Beijing Air Quality Is Bad. Will We Ever Get Over It?

Beijing air quality index last six years

Forget human rights, which will not, I promise you, get the man on the 5F dancefloor to lose his groove. Forget censorship, because who cares about cultural emasculation? Forget Zhou Yongkang, school stabbings, Diaoyu Islands, corruption, Sichuan earthquakes, shoddy construction. Take a lesson from the New York Times when it wants to link-bait: head over to the US embassy’s Beijing air Twitter account and report the latest AQI, because nothing — absolutely nothing — unites the English-reading populace of China quite like bad air.

Knowing this, maybe the US embassy has done all of us a favor by posting Beijing air quality data dating back to 2008. Quartz has helpfully put it in an eye-catching chart, above. “Scary” chart, reads the headline. Feel scared, Beijingers? If only there were a way to leave.

Listen: all sympathy for you if your children live here and you’re legitimately concerned about their health. And if you’re making money off others’ fears, whether selling filters or jars of French air, more power to you. I’m not saying bad air is good. But what is it we hope to accomplish by complaining on our Facebook feeds? To make friends and family back home rubberneck at all our woe? Or to feel special? Do we think our voices will compel officials to do “something,” or “more,” as if their children live under a different sky and they remain blissfully ignorant of or unaffected by PM2.5? (Okay, actually — sometimes the children of rich people do have other options.) AQI obsession has gotten a bit cliched, no?

I think the answer is we — you, me, guvs, squids, the rest — have nothing else in common. We’re from too many different countries, to say nothing of cultures, and we need this to feel connected to, I don’t know, each other? We need something to agree upon and nod our heads to, because Xi Jinping falls short of the Great Uniter standard. I’m not going to take pollution away from you.

I just want to say I’m tired of seeing your AQI retweets.

If you think I’m being harsh, consider: traditional media routinely, flippantly compares living in Beijing to a nuclear winter. Seriously: a barren, gray hellscape caused by a force rivaling the explosion of stars resulting in death, destruction, and decay. That’s where we’re living. Tell that to the young lady sipping her Cosmopolitan in the hutong bar.

Where do you go talking sensibly about a subject after you’ve burned your last hyperbole?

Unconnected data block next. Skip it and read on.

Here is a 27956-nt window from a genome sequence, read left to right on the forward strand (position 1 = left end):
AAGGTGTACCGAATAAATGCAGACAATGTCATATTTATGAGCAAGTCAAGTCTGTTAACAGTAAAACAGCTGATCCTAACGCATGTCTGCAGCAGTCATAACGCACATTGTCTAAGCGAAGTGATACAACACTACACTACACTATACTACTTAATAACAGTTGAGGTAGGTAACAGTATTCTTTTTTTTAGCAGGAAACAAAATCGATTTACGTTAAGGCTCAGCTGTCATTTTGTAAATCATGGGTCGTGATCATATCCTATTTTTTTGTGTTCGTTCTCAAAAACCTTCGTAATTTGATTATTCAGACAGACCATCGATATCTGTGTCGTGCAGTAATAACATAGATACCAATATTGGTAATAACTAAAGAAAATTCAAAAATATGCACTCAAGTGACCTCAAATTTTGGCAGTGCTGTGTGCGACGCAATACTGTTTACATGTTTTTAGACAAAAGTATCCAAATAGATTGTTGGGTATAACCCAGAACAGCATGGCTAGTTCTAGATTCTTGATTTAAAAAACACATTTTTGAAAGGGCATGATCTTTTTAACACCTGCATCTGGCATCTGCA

Lily Kuo, author of the Quartz article, gives us this little sane tidbit to think about:

At the same time, the embassy’s motivations for publicizing the data in Beijing have been questioned. China’s bad air quality has been a source of international criticism, derision, and discontent at home. In contrast, the US embassy in New Delhi does not widely publish its air quality measures, despite air pollution that has hit levels twice as high as Beijing’s for several winters running and much lower public awareness of the problem.

Air quality is a problem in both capital cities, but perhaps the difference is their relationship with the US: India has long been a diplomatic ally, but China is increasingly seen as something of an economic rival.

Whether you believe it or not, it’s sure more interesting to ponder than “air is bad.”

7 Responses to “Beijing Air Quality Is Bad. Will We Ever Get Over It?”

  1. Richard

    I started experiencing minor respiratory issues after a few months of arriving in China. Back in my own country I was an avid runner who had no problems running half marathons. The air is bad in China, but lucky for me I can leave. My Chinese friends deserve better. India’s bad air, and the US bias against China does not change the situation in China. If people don’t complain, there won’t be any pressure to change things. I say keep the retweets going until the air quality catches up with the US.

    Reply
  2. C. Custer

    A fair point; probably the food is a more urgent health risk anyway.

    That said, though, the New Delhi comparison is probably misleading. Even back in 1999, Beijing had TEN TIMES as many Americans as New Delhi and I’m sure that gap has only grown wider since. Is it really any surprise that the Beijing embassy would offer more services? Ulaanbataar has terrible air, too, but I’m guessing the embassy there doesn’t live-tweet pollution data either.

    Reply
  3. laowai88

    People forget that China is in the middle of its Industrial Revolution.

    Ask historians how bad the air was in places like London or Pittsburgh when England and the USA were industrializing…it was just as bad, if not worse.

    Reply
      • Seahorse

        In some parts of London contemporary sources noted how sometimes trees would be covered in soot from factories, and how many working class women had to work with sulphur on their bare skins in match factories. Don’t forget the use of child labour with the English campaigned so hard against to prevent industrialists from using it in the future.

        Reply
    • Thib

      Indeed, but back in the days, the technology was not as advanced as today, and health risks linked to pollution weren’t as widely studied as today.

      It is like saying that most of the US have been built using slaves, so it is ok for China to use slaves.

      New century, new state, new ways to develop

      Reply
  4. Jonathan Alpart

    Why’d you say SmartAir is “making money off others’ fears?” They are doing a great thing by reducing the cost of a typical air filtration machine by 1000%. They even say they sell their filters at factory price. I’m pretty sure that it is a social enterprise and not a for-profit company.

    Reply

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